The mission system lasted long after Serra’s death—21 missions were formed before newly independent Mexico abandoned the project in 1833. The missionaries’ promises to entrust mission lands to the native people who built and turned them into self-sustaining communities were broken: Most of the land was “secularized” and distributed to non-native owners. Though many mission lands were eventually regained by the Catholic church, they were never returned to the people who built them.

To Serra’s supporters, the missions were forces for good, spreading Catholicism, settling the state and building beautiful sanctuaries. But for many others, Serra’s legacy is much darker than the whitewashed plaster of California’s iconic missions.

Jeffrey M. Burns, a Serra scholar who directs the University of San Diego’s Frances G. Harpst Center for Catholic Thought and Culture, says that Serra and his fellow missionaries measured success in terms of souls saved. “Serra offered the native people membership in the missions in exchange for eternal life,” says Burns. “He would have seen everything at the mission as the native people’s property, something he was holding in trust for them. It may not have worked out that way, but that’s how he understood it.”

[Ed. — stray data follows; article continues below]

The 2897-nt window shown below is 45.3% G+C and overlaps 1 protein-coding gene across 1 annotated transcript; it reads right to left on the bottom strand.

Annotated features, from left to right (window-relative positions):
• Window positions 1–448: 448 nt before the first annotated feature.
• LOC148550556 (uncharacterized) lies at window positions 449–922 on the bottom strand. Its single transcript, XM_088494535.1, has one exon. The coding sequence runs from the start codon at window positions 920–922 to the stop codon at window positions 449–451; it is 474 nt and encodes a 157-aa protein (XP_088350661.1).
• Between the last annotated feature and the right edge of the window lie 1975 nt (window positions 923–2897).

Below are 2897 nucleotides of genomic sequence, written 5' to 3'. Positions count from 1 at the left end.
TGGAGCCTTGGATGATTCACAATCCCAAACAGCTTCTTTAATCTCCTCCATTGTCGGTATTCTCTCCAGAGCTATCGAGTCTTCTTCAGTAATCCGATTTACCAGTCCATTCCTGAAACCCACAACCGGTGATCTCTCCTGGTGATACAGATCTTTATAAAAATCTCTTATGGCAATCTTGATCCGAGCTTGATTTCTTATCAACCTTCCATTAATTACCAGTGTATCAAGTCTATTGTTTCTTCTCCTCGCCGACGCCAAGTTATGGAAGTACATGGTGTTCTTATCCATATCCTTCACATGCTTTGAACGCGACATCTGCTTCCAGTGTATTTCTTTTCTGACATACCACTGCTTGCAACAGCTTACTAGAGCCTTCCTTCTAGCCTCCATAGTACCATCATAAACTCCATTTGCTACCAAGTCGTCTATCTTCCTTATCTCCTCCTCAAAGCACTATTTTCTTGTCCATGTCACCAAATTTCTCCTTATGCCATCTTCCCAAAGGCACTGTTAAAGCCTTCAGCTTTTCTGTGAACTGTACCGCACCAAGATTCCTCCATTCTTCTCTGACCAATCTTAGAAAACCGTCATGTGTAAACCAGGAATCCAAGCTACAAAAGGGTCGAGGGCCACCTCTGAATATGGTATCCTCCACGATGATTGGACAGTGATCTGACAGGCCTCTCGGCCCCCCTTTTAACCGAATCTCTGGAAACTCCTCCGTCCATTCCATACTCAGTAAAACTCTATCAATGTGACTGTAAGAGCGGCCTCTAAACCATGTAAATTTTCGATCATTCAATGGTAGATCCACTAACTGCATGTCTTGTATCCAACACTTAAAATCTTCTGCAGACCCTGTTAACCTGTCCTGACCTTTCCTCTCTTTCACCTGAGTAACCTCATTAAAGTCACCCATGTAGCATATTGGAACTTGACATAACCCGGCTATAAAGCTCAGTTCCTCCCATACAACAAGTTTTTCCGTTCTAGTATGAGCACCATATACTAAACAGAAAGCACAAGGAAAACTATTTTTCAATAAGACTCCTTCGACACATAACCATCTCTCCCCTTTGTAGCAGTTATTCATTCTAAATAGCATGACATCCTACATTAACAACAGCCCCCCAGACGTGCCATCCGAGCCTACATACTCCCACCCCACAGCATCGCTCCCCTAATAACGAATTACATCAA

Though native peoples could hypothetically decide whether to enter the missions, some were lured in when the missions needed more manual labor. Others felt they had no choice—as animals imported from Europe changed the ecosystem and diseases threatened the native populations, missions became a more attractive (but by no means ideal) option.